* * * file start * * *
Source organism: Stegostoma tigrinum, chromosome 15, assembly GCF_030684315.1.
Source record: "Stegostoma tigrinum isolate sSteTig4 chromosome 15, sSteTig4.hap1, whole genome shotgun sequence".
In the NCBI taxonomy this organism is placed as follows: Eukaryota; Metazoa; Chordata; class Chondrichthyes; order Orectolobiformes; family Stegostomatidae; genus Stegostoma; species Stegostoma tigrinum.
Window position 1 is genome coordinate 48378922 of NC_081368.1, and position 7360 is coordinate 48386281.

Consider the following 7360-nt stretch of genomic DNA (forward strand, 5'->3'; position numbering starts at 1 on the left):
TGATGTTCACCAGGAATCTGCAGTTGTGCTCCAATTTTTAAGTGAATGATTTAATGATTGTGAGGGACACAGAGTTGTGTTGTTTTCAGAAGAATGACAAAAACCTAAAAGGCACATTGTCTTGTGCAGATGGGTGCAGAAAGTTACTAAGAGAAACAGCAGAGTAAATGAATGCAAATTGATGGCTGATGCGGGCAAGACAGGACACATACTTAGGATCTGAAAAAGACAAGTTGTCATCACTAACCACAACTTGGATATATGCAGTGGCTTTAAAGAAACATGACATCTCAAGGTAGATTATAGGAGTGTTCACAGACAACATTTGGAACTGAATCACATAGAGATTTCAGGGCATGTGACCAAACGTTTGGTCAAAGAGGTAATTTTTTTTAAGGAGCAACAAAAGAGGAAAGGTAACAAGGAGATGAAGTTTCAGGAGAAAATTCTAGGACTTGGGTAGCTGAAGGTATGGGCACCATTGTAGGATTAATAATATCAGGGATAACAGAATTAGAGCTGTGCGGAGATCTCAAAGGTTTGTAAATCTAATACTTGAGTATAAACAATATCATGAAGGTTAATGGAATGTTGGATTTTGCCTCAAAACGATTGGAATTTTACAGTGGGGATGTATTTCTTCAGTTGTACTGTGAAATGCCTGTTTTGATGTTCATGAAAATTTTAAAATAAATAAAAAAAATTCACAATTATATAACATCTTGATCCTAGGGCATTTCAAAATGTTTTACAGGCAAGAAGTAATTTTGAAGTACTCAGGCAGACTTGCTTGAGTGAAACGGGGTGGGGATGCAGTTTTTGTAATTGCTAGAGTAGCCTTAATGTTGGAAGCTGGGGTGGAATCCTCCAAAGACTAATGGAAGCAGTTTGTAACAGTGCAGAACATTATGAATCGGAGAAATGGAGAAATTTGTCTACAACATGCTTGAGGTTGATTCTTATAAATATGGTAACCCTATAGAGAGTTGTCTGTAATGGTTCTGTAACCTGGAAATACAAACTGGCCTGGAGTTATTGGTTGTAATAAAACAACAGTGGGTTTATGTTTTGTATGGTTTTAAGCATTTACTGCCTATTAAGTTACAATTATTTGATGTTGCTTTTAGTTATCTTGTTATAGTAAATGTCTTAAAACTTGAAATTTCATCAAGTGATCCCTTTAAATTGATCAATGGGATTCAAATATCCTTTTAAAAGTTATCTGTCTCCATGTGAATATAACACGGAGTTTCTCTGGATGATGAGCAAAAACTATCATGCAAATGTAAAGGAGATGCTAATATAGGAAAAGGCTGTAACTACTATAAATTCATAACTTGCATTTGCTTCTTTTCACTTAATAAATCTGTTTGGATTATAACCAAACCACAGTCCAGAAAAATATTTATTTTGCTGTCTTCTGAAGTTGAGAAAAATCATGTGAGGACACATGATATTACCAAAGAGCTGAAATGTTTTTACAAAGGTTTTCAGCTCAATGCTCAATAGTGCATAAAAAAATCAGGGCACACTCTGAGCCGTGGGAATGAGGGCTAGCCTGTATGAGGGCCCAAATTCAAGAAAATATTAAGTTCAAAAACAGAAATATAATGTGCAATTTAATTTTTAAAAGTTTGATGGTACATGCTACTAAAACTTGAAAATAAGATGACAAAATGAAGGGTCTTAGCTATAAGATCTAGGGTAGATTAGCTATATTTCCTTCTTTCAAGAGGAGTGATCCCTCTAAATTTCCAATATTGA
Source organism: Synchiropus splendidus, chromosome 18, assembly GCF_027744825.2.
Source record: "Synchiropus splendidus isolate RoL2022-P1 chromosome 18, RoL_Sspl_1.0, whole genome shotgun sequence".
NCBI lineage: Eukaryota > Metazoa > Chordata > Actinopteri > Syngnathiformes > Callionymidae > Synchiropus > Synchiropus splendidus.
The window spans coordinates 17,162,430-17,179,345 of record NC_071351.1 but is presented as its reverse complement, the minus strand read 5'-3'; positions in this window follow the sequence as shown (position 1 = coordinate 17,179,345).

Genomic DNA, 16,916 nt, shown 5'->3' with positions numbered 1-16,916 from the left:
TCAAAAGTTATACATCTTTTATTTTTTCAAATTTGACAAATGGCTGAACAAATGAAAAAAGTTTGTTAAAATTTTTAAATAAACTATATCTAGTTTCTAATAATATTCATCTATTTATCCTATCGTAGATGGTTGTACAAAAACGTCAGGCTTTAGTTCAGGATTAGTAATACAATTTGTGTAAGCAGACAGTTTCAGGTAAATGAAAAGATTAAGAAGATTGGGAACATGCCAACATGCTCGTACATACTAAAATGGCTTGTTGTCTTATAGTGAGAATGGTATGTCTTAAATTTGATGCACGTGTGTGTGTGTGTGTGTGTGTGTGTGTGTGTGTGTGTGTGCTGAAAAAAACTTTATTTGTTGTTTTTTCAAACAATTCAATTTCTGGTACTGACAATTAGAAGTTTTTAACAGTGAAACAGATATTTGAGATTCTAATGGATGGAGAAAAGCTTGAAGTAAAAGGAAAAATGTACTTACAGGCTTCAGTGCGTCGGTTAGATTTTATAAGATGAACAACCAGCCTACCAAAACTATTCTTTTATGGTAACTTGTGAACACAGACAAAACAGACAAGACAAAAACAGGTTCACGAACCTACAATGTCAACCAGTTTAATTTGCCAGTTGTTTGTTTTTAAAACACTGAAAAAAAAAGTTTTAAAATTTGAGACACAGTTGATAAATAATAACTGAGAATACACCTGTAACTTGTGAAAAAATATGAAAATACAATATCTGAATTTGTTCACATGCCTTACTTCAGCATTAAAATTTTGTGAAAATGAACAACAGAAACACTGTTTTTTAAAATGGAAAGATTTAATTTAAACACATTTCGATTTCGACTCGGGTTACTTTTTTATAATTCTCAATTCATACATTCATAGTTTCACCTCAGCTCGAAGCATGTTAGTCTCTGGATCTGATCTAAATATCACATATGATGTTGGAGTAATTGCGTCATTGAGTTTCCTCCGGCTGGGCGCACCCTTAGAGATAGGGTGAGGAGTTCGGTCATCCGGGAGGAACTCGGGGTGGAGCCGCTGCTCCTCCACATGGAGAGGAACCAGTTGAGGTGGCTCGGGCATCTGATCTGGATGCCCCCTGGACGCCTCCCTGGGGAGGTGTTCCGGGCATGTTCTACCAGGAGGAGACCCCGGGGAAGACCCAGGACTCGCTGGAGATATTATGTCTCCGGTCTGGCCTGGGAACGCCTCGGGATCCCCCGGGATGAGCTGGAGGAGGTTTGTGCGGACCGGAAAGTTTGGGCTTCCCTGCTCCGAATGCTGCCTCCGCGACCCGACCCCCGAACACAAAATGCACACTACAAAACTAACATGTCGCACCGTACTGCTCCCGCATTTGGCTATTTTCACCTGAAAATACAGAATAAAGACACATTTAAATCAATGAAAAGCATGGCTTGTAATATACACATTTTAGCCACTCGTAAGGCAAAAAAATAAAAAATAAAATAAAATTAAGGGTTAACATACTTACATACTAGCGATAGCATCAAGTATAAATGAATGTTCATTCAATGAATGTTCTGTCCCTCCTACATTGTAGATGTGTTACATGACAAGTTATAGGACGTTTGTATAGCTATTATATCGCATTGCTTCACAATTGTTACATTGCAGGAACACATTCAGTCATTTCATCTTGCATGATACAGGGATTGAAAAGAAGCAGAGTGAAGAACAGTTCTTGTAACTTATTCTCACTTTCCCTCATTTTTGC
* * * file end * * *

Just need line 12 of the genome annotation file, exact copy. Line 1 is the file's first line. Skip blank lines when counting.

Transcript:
TCAAAAGTTATACATCTTTTATTTTTTCAAATTTGACAAATGGCTGAACAAATGAAAAAAGTTTGTTAAAATTTTTAAATAAACTATATCTAGTTTCTAATAATATTCATCTATTTATCCTATCGTAGATGGTTGTACAAAAACGTCAGGCTTTAGTTCAGGATTAGTAATACAATTTGTGTAAGCAGACAGTTTCAGGTAAATGAAAAGATTAAGAAGATTGGGAACATGCCAACATGCTCGTACATACTAAAATGGCTTGTTGTCTTATAGTGAGAATGGTATGTCTTAAATTTGATGCACGTGTGTGTGTGTGTGTGTGTGTGTGTGTGTGTGTGTGTGTGCTGAAAAAAACTTTATTTGTTGTTTTTTCAAACAATTCAATTTCTGGTACTGACAATTAGAAGTTTTTAACAGTGAAACAGATATTTGAGATTCTAATGGATGGAGAAAAGCTTGAAGTAAAAGGAAAAATGTACTTACAGGCTTCAGTGCGTCGGTTAGATTTTATAAGATGAACAACCAGCCTACCAAAACTATTCTTTTATGGTAACTTGTGAACACAGACAAAACAGACAAGACAAAAACAGGTTCACGAACCTACAATGTCAACCAGTTTAATTTGCCAGTTGTTTGTTTTTAAAACACTGAAAAAAAAAGTTTTAAAATTTGAGACACAGTTGATAAATAATAACTGAGAATACACCTGTAACTTGTGAAAAAATATGAAAATACAATATCTGAATTTGTTCACATGCCTTACTTCAGCATTAAAATTTTGTGAAAATGAACAACAGAAACACTGTTTTTTAAAATGGAAAGATTTAATTTAAACACATTTCGATTTCGACTCGGGTTACTTTTTTATAATTCTCAATTCATACATTCATAGTTTCACCTCAGCTCGAAGCATGTTAGTCTCTGGATCTGATCTAAATATCACATATGATGTTGGAGTAATTGCGTCATTGAGTTTCCTCCGGCTGGGCGCACCCTTAGAGATAGGGTGAGGAGTTCGGTCATCCGGGAGGAACTCGGGGTGGAGCCGCTGCTCCTCCACATGGAGAGGAACCAGTTGAGGTGGCTCGGGCATCTGATCTGGATGCCCCCTGGACGCCTCCCTGGGGAGGTGTTCCGGGCATGTTCTACCAGGAGGAGACCCCGGGGAAGACCCAGGACTCGCTGGAGATATTATGTCTCCGGTCTGGCCTGGGAACGCCTCGGGATCCCCCGGGATGAGCTGGAGGAGGTTTGTGCGGACCGGAAAGTTTGGGCTTCCCTGCTCCGAATGCTGCCTCCGCGACCCGACCCCCGAACACAAAATGCACACTACAAAACTAACATGTCGCACCGTACTGCTCCCGCATTTGGCTATTTTCACCTGAAAATACAGAATAAAGACACATTTAAATCAATGAAAAGCATGGCTTGTAATATACACATTTTAGCCACTCGTAAGGCAAAAAAATAAAAAATAAAATAAAATTAAGGGTTAACATACTTACATACTAGCGATAGCATCAAGTATAAATGAATGTTCATTCAATGAATGTTCTGTCCCTCCTACATTGTAGATGTGTTACATGACAAGTTATAGGACGTTTGTATAGCTATTATATCGCATTGCTTCACAATTGTTACATTGCAGGAACACATTCAGTCATTTCATCTTGCATGATACAGGGATTGAAAAGAAGCAGAGTGAAGAACAGTTCTTGTAACTTATTCTCACTTTCCCTCATTTTTGC